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Tag Archives: Edgar Allen Poe

 

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  • On the Shelf

    Literary NFL, and Other News

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    Literary_Football

  • “The Ravens’ lack of interest thus far in supporting the city’s literary legacy is a travesty.” The Super Bowl doesn’t help Poe!
  • “Ladies and gentlemen, your Literary National Football League.” (And more!)
  • Speaking of (sort of) fictional characters inspired by real people… 
  • Doodling and Neuroscience 101. Half of this sounds doable.
  • “Anthony Trollope, before he set off for his job at the GPO every day, would write three thousand words between 5:30 and 8:30 A. M.. He kept his watch in front of him so he could achieve two hundred fifty words each quarter-hour. If he finished one novel before 8:30, he would instantly start the next one.” Don’t worry: not all writers’ word-counts are this demoralizing inspiring. 
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  • On the Shelf

    Allen Ginsberg Snaps, and Other News

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  • Should you fancy some of the two-foot letters from the recently disassembled Borders flagship sign, you can bid for them on eBay, with all profits going to the Book Industry Charitable Foundation. And as someone who owns an S from an old marquee, I will judge you not at all.
  • An exhibition of beat-era Allen Ginsberg photographs is on display at Grey Art Gallery. The captions, which read like speedy mini-poems, are the best part.
  • The Following, a new Fox drama that features—along with Kevin Bacon and many other things—a Poe-obsessed serial killer, is probably no threat to the author’s legacy. However, it’s fun to read the tally of the show’s crimes against literature.
  • “I haven’t read my rivals because I think it could be a deeply demoralising process,” quoth Hilary Mantel.
  • Oh, and Judge Dredd might be gay.
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  • On the Shelf

    Poems, PEN, and Poe

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  • The restored Edgar Allan Poe cottage in the Bronx has won the “Preservation Oscars,” a Lucy G. Moses Preservation Award.
  • Guests of the PEN World Voices Festival will get a gift bag of books hand-selected by Jennifer Egan.
  • The art of the toast.
  • A roundup of literary curmudgeons.
  • Celebrate poem in your pocket day.
  • Jason Epstein: “The revolutionary process by which all books, old and new, in all languages, will soon be available digitally, at practically no cost for storage and delivery, to a radically decentralized world-wide market at the click of a mouse is irreversible.”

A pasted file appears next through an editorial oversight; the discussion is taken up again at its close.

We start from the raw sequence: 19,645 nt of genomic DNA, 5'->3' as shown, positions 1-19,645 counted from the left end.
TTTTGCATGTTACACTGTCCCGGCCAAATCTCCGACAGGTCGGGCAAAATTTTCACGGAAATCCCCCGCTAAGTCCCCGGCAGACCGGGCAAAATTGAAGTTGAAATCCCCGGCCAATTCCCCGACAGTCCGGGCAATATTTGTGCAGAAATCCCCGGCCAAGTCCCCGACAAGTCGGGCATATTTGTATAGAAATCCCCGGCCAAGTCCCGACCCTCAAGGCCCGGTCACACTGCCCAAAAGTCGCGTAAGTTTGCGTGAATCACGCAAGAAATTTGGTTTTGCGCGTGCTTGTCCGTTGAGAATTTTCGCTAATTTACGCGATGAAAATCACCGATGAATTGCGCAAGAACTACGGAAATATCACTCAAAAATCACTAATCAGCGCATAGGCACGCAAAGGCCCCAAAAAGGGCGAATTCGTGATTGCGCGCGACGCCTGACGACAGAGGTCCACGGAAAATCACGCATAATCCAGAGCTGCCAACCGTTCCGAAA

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  • Arts & Culture

    The Grandmaster Hoax

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    In September 2006, the World Chess Championship devolved into a debate about bathrooms. One champion, Veselin Topalov, accused the other, Vladimir Kramnik, of excessive urination, hinting that Kramnik was retreating to the unmonitored bathroom to receive smuggled computer assistance. (Kramnik responded that he merely drank a lot of water.) Kramnik was eventually declared the victor, but to many, the episode displayed the sad state that the grand game had fallen into since Garry Kasparov lost to IBM’s Deep Blue in 1997. Back then, Kasparov was bitter about the loss and accused IBM of cheating—with human intervention, saying that he saw uncanny human intelligence in the computer’s moves.

    Even that incident, though, was not the first time the line between man and machine had been blurred in the game. The first machine to awe humanity with its chess mastery was the eighteenth-century life-size automaton known as the Turk. Constructed in 1770 by Wolfgang von Kempelen to impress Empress Maria Theresa, the Turk appeared as a wooden Oriental sorcerer seated at a large cabinet. Before playing commenced, Kempelen would open the cabinet doors to reveal the clockwork machinery that controlled the Turk. The audience could see that there was nothing else inside. After the doors were closed and a challenger seated, the Turk would come eerily to life. He would move the pieces robotically, but shake his head or tap his hand in human displays of annoyance or pride. He also nearly always won.

    The Turk became a spectacular attraction, thrilling, baffling, and terrifying viewers across Europe and America for decades. Read More

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